Organochlorine Pesticides Overview
Organochlorine pesticides, an older class of pesticides, are effective against a variety of insects. These chemicals were introduced in the 1940s, and many of their uses have been cancelled or restricted by the U.S. EPA because of their environmental persistence and potential adverse effects on wildlife and human health. Many organochlorines are no longer used widely in the U.S., but other countries continue to use them. Hexachlorobenzene has been used primarily as a fungicide or biocide.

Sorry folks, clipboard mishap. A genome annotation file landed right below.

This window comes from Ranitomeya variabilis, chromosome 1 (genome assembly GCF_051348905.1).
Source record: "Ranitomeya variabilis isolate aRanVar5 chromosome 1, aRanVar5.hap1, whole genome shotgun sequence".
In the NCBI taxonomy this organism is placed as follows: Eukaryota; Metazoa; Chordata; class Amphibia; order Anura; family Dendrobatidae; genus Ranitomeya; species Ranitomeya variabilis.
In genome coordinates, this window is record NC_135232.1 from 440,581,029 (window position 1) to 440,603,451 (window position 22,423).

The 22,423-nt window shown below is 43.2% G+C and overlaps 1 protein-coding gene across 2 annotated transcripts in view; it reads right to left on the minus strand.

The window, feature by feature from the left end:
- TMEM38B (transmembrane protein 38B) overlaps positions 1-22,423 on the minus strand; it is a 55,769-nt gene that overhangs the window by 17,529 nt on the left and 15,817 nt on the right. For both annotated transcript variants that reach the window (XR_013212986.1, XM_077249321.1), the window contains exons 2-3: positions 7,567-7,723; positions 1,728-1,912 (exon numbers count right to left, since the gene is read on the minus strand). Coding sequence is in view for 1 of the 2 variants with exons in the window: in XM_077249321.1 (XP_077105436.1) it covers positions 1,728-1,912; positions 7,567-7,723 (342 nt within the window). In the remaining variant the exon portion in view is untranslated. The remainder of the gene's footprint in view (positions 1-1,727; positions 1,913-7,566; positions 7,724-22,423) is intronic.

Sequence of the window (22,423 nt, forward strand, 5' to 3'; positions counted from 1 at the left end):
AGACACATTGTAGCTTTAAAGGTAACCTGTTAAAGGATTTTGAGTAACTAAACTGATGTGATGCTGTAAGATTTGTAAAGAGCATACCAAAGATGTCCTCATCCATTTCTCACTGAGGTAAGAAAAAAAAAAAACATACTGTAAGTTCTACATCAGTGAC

Organochlorine pesticides can enter the environment after pesticide applications, disposal of contaminated wastes into landfills, and releases from manufacturing plants that produce these chemicals. Some organochlorines are volatile, and some can adhere to soil or particles in the air. In aquatic systems, sediments adsorb organochlorines, which can then bioaccumulate in fish and other aquatic mammals. These chemicals are fat soluble, so they are found at higher concentrations in fatty foods. In the general population, diet is the main source of exposure, primarily through the ingestion of fatty foods such as dairy products and fish. Usage restrictions have been associated with a general decrease in serum organochlorine levels in the U.S. population and other developed countries (Hagmar et al, 2006; Kutz et al., 1991). Contaminated drinking water and air are usually minor exposure sources. Infants can be exposed through breast milk, and the fetus can be exposed in utero via the placenta. Workers can be exposed to organochlorines in the manufacture, formulation, or application of these chemicals. The FDA, U.S. EPA, and OSHA have developed standards for allowable levels of certain organochlorines in foods, the environment, and the workplace, respectively. Attributing human health effects to specific organochlorine chemicals is difficult because exposure to multiple organochlorine chemicals occurs often, and these chemicals may have similar actions.